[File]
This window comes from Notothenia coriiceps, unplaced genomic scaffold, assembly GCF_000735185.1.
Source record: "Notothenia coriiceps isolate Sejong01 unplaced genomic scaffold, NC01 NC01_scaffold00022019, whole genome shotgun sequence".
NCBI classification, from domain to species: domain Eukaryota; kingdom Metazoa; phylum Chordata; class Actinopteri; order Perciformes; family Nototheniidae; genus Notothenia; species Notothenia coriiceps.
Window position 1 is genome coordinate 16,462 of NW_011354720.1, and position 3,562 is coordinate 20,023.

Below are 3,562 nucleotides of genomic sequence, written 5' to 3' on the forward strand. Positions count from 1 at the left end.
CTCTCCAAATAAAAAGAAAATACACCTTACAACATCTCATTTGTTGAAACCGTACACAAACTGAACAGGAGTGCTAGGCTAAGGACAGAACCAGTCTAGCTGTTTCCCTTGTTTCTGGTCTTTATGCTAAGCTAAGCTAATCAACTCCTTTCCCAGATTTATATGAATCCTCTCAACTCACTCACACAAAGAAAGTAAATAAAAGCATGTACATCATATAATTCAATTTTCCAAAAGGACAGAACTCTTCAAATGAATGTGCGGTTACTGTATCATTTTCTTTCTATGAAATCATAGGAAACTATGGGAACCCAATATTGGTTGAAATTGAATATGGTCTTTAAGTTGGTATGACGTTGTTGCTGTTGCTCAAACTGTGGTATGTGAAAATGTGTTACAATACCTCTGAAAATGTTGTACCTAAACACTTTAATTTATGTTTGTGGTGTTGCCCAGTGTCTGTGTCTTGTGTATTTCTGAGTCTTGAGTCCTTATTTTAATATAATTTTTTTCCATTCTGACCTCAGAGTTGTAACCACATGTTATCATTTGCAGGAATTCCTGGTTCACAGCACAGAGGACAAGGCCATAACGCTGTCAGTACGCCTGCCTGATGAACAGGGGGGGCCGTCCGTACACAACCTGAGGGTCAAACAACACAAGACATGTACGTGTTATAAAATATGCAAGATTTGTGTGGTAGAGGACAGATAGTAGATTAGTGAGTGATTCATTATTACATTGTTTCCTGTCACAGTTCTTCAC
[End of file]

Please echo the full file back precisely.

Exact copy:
This window comes from Notothenia coriiceps, unplaced genomic scaffold, assembly GCF_000735185.1.
Source record: "Notothenia coriiceps isolate Sejong01 unplaced genomic scaffold, NC01 NC01_scaffold00022019, whole genome shotgun sequence".
NCBI classification, from domain to species: domain Eukaryota; kingdom Metazoa; phylum Chordata; class Actinopteri; order Perciformes; family Nototheniidae; genus Notothenia; species Notothenia coriiceps.
Window position 1 is genome coordinate 16,462 of NW_011354720.1, and position 3,562 is coordinate 20,023.

Below are 3,562 nucleotides of genomic sequence, written 5' to 3' on the forward strand. Positions count from 1 at the left end.
CTCTCCAAATAAAAAGAAAATACACCTTACAACATCTCATTTGTTGAAACCGTACACAAACTGAACAGGAGTGCTAGGCTAAGGACAGAACCAGTCTAGCTGTTTCCCTTGTTTCTGGTCTTTATGCTAAGCTAAGCTAATCAACTCCTTTCCCAGATTTATATGAATCCTCTCAACTCACTCACACAAAGAAAGTAAATAAAAGCATGTACATCATATAATTCAATTTTCCAAAAGGACAGAACTCTTCAAATGAATGTGCGGTTACTGTATCATTTTCTTTCTATGAAATCATAGGAAACTATGGGAACCCAATATTGGTTGAAATTGAATATGGTCTTTAAGTTGGTATGACGTTGTTGCTGTTGCTCAAACTGTGGTATGTGAAAATGTGTTACAATACCTCTGAAAATGTTGTACCTAAACACTTTAATTTATGTTTGTGGTGTTGCCCAGTGTCTGTGTCTTGTGTATTTCTGAGTCTTGAGTCCTTATTTTAATATAATTTTTTTCCATTCTGACCTCAGAGTTGTAACCACATGTTATCATTTGCAGGAATTCCTGGTTCACAGCACAGAGGACAAGGCCATAACGCTGTCAGTACGCCTGCCTGATGAACAGGGGGGGCCGTCCGTACACAACCTGAGGGTCAAACAACACAAGACATGTACGTGTTATAAAATATGCAAGATTTGTGTGGTAGAGGACAGATAGTAGATTAGTGAGTGATTCATTATTACATTGTTTCCTGTCACAGTTCTTCAC